Hannah Manley has applied for our Jet Business Scholarship and her essay was selected to be one of our finalists. Below is some information about Hannah and her essay submission. You can vote for her submission by clicking here.
Senior at University of Minnesota
Major – Supply Chain and Operations Management & Management Information Systems
What do you enjoy about your studies?
My school is very focused on business processes as a whole. Our individual majors are extremely short (~24 credits). As a supply chain major, I really enjoy learning so much about other business functions so that I can better understand where we fit into the process.
What hobbies/organizations/jobs are you included in?
I am currently working for Honeywell Aerospace as a Materials Management Intern. During the school year I work for my University as an Office Assistant. My #1 hobby is to take care of my succulents. I'm currently trying to propagate some of them so I really enjoy the opportunity to do some city gardening. I also volunteer to help manage a food pantry on campus, Nutritious U, which provides access to fresh, healthy food for students. I am the president of a group called Minnesota Microlenders. We provide loans to entrepreneurs in developing nations; we believe that access to financial capital can help to decrease poverty and inequality.
Hannah's Essay. Would you rather work for someone else in an established company or start your own business and work for yourself? What motivates your choice?
Jeff Bezos. Warren Buffett. Bill Gates. Mark Zuckerberg.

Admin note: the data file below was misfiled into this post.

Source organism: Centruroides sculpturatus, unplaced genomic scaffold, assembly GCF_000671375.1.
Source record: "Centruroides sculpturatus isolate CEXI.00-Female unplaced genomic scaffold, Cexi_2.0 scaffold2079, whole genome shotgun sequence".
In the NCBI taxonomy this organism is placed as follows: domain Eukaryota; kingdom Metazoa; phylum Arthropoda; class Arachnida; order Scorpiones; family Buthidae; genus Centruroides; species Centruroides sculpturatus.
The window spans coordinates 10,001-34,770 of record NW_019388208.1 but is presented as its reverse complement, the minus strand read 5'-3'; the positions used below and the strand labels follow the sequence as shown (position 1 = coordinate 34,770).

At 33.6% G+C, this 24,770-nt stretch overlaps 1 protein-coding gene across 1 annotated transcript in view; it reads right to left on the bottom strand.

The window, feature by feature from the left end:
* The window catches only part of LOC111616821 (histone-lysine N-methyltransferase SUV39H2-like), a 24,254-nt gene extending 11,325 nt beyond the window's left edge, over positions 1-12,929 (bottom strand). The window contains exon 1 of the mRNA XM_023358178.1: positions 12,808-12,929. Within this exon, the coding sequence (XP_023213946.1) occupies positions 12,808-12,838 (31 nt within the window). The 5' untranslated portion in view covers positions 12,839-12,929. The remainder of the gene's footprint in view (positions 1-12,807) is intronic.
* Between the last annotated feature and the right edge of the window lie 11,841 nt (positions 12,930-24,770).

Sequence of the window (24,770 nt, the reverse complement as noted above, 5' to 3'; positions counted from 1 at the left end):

Each of these people is an entrepreneur. Each of these people is a household name. From a young age we are taught that being an inventor and starting and running your own company is the path to wealth and fame. Children picture themselves as successful entrepreneurs with fancy cars and big houses in the same way they dream of being sports stars, actors, or singers. However, for every name we know there are countless names we have never heard, sometimes because they haven’t had the unmitigated success, but often because their business idea ended in failure.
When considering whether I would like to own my own business or work for someone else I must consider that failure rate. Realistically, I do not have a brilliant idea or the capital to start a business from the ground up. While I might be willing to put part-time efforts into an invention, I am unwilling to risk everything on starting a non-diversified business such as a convenience store, franchised restaurant, or hotel. Practically speaking I would not want to work for myself because my business would be highly susceptible to failure; while I could leverage my skills in corporate America I would most likely have lost my capital investment when the business closed. While it would be exciting to work for myself, to know that my efforts were completely responsible for the success of my business, it would also be terrifying. My work is not the only thing that I care about; working for another person’s business allows me to choose to value myself and hand off responsibility to someone else. The benefit of working for someone else is that the business continues regardless of whether I am available. That allows me to focus on myself, my family, and my community.